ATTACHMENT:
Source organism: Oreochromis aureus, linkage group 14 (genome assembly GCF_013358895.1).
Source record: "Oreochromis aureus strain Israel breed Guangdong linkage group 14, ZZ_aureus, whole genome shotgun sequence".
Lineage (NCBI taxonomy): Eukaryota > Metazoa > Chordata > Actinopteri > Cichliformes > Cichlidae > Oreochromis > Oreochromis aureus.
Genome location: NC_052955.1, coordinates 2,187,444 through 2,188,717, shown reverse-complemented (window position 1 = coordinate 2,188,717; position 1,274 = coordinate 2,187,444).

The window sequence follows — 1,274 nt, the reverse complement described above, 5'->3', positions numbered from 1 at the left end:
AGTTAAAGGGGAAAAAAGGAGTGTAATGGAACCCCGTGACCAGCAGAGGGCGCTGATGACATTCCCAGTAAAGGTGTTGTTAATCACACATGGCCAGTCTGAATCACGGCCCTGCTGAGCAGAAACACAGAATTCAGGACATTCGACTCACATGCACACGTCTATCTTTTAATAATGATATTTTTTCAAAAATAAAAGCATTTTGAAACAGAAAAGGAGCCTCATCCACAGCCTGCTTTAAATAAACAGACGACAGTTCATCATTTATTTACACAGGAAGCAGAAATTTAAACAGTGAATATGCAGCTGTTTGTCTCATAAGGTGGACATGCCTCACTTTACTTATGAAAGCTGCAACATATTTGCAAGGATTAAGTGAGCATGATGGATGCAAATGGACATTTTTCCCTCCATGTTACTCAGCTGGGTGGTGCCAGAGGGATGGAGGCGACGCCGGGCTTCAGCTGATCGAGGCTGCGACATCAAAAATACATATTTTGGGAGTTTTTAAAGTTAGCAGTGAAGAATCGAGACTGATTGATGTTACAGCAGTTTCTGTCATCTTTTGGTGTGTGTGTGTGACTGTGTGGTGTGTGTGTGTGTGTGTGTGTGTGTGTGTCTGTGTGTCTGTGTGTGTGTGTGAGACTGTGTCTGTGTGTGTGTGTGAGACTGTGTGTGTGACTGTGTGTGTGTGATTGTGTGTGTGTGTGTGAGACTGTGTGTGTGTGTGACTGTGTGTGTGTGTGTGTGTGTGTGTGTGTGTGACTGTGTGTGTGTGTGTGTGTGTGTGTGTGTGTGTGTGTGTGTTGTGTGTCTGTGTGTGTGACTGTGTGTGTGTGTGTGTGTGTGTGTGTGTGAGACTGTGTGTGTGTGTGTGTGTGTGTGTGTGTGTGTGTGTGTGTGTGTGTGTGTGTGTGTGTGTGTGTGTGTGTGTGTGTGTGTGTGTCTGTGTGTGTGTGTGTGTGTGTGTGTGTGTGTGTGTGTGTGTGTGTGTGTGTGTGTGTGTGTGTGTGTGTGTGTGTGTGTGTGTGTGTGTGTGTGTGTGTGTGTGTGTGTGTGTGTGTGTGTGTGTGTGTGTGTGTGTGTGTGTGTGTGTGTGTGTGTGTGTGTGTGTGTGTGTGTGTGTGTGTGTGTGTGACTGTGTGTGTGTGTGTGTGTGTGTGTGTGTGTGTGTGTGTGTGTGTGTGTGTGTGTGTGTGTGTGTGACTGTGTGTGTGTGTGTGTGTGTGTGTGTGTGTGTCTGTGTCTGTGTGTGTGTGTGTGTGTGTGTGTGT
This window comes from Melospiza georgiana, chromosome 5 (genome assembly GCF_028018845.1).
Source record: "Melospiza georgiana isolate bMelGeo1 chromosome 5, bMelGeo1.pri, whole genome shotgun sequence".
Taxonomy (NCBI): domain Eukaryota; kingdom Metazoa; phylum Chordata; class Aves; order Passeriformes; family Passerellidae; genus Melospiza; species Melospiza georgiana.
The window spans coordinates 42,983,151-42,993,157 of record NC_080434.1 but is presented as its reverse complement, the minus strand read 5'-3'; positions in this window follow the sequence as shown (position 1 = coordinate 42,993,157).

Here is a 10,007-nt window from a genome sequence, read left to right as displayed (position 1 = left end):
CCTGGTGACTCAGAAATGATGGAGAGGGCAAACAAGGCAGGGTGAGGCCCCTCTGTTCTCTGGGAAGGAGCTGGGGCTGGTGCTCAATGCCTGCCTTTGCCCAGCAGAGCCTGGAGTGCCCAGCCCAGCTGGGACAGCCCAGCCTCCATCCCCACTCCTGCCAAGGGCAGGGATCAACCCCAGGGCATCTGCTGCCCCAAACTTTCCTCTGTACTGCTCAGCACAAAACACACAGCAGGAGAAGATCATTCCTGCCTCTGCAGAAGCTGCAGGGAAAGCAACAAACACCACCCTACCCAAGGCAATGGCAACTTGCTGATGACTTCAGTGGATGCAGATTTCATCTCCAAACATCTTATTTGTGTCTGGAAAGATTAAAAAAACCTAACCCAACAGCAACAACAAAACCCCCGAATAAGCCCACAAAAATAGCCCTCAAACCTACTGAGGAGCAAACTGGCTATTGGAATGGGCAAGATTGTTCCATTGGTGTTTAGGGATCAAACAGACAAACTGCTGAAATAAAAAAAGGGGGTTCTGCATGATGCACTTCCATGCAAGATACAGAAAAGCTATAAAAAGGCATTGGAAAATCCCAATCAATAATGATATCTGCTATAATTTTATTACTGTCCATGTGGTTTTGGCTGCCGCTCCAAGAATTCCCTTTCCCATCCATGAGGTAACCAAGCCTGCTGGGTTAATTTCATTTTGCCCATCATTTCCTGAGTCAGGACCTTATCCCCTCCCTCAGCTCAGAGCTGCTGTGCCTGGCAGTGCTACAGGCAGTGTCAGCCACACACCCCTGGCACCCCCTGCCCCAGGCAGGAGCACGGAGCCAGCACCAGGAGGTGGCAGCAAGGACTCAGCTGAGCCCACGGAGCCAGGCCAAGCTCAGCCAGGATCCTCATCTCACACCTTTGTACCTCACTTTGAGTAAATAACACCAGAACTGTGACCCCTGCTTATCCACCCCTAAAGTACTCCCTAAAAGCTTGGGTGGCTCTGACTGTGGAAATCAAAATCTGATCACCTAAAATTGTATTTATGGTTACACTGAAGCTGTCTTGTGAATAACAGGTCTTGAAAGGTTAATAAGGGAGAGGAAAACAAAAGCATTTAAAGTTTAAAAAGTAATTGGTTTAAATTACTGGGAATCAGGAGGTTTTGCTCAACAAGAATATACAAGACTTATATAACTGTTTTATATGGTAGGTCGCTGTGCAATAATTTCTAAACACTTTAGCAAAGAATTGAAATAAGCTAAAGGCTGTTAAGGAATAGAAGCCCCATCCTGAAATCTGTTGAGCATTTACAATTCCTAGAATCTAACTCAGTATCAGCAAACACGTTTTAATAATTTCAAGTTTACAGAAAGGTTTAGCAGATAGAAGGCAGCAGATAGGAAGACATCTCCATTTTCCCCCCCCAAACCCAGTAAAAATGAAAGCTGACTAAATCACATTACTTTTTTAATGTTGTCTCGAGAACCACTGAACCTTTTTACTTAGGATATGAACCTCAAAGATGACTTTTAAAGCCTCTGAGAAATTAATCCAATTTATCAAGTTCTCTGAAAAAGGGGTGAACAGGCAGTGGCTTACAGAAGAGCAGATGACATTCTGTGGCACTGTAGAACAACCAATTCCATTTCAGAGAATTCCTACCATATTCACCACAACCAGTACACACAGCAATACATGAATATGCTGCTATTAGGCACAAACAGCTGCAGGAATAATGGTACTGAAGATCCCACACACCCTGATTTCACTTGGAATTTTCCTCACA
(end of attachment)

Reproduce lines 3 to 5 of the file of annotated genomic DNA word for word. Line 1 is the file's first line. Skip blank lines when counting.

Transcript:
Lineage (NCBI taxonomy): Eukaryota > Metazoa > Chordata > Actinopteri > Cichliformes > Cichlidae > Oreochromis > Oreochromis aureus.
Genome location: NC_052955.1, coordinates 2,187,444 through 2,188,717, shown reverse-complemented (window position 1 = coordinate 2,188,717; position 1,274 = coordinate 2,187,444).

The window sequence follows — 1,274 nt, the reverse complement described above, 5'->3', positions numbered from 1 at the left end: